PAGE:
Astronomy Photographer of the Year: Our Moon

The award winning entries in the Insight Astronomy Photographer of the Year 2016 competition in the category ‘Our Moon’.

The winners of the competition’s nine categories and two special prizes were announced on Thursday 15th September at a special award ceremony at the Royal Observatory Greenwich. A free exhibition featuring the winning images is now open at the Observatory’s Astronomy Centre.

Winner: From Maurolycus to Moretus by Jordi Delpeix Borrell

© Jordi Delpeix Borrell

“This is the Moon of our dreams: Craters overlap, butt against each other, and extend to the horizon! As we can see in this lunar landscape, the southern region of our Moon, always offers us, amazing views.In this image we can see a lot of big and spectacular impact craters, like Barocius, Baco, Cuvier, Lillius, Jacobi…” – Jordi Delpeix Borrell (Spain)

L’Ametlla del Vallès, Barcelona, Spain
Celestron 14-inch telescope, SkyWatcher NEQ6 Pro mount, ZWO ASI 120MM camera, stacked 500 of 3600 frames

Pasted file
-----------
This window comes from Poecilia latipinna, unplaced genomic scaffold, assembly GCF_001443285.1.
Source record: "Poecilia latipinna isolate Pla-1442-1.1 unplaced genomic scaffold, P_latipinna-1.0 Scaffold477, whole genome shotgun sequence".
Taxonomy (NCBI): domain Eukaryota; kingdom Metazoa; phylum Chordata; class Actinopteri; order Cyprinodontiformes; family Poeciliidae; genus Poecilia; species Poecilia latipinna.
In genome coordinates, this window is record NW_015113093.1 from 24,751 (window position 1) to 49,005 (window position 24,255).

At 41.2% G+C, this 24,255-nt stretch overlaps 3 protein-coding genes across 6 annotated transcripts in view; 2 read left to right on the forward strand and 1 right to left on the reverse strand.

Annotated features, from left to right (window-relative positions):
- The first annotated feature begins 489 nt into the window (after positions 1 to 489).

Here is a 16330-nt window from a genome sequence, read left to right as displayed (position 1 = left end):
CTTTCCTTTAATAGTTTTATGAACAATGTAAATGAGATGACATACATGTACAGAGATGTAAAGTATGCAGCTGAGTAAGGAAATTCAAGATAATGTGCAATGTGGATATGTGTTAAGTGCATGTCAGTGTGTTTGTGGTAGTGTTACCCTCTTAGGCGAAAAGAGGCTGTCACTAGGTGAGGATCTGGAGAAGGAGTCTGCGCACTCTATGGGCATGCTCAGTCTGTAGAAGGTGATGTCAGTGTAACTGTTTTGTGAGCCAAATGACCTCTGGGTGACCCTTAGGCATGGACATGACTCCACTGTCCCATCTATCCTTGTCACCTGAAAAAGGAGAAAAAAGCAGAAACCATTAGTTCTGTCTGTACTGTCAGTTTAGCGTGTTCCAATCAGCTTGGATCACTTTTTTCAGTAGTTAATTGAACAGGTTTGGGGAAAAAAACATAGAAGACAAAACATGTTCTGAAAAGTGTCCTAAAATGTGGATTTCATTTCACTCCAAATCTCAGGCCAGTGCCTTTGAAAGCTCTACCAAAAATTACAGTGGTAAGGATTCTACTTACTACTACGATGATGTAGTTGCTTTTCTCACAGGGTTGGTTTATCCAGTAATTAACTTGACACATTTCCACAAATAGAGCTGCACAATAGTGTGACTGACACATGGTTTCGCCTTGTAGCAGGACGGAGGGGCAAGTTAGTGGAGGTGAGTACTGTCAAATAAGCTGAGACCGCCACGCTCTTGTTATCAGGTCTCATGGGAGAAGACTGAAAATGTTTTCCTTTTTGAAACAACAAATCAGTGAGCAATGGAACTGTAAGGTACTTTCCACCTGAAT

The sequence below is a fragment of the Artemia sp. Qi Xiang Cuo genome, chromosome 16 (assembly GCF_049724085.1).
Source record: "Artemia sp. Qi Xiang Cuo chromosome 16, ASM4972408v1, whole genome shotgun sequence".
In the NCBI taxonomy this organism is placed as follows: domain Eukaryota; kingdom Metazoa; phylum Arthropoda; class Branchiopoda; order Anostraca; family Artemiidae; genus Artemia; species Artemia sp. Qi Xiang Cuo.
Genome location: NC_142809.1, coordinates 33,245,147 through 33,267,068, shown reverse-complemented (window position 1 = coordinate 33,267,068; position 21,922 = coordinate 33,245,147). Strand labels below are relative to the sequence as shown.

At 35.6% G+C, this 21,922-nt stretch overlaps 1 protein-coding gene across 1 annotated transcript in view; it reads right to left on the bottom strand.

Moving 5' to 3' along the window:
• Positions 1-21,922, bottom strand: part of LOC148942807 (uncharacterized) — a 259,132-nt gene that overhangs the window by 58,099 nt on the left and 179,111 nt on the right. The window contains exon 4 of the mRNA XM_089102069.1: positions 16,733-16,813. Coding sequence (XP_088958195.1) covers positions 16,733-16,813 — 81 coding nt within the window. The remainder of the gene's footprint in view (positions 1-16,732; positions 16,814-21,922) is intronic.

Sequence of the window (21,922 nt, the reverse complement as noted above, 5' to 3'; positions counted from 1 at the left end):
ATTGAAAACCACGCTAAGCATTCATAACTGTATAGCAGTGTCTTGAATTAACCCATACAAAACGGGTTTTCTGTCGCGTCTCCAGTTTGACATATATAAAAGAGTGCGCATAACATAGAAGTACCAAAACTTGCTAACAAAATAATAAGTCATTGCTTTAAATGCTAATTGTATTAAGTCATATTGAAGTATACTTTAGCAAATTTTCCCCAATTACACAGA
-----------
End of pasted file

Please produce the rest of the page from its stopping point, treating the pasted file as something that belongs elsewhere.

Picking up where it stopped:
Runner Up: Rise Lunation by Katherine Young

© Katherine Young

“There is little clarity through the atmospherics that can intensify horizons – to portray it as such would be unnatural. As the Moon emerges, I relish the ripples and surprising shimmers – it extends and reaches through its seeming climb, out of this world!The Moon is rising and at an altitude of +8, an azimuth of 75, a day after being full, now 98% illuminated and on the wane. One exposure, no processing, minor crop, tripod.” – Katherine Young (Sweden)

Serramazzoni, Emilia-Romagna, Italy
Canon PowerShot SX50 HS camera, 215 mm f/6.5 lens, ISO 400, 1/2-second exposure

Runner Up: Moonrise at the Pier by Sergio Garcia

© Sergio Garcia

“This is an right image panorama of the full Moon rising over the Galveston Island Pleasure Pier. A cold front moved in and the sky was particularly clear so I looked for the location where the moon would rise and planned for taking these shots when the moon looked larger due to the distortion by the earth’s atmosphere. – Sergio Garcia (Mexico)

Galveston, Texas, USA
Nikon D750 camera, 600 mm f/6.3 lens, ISO 800, 1/80-second exposure

The Insight Astronomy Photographer of the Year competition is now in its eighth year and a record number of more than 4500 entries were received from astrophotographers in over 80 countries.

See tips on getting started in astrophotography from the Astronomy Photographer of the Year judges.

Also see the judges explain what makes a perfect astrophoto.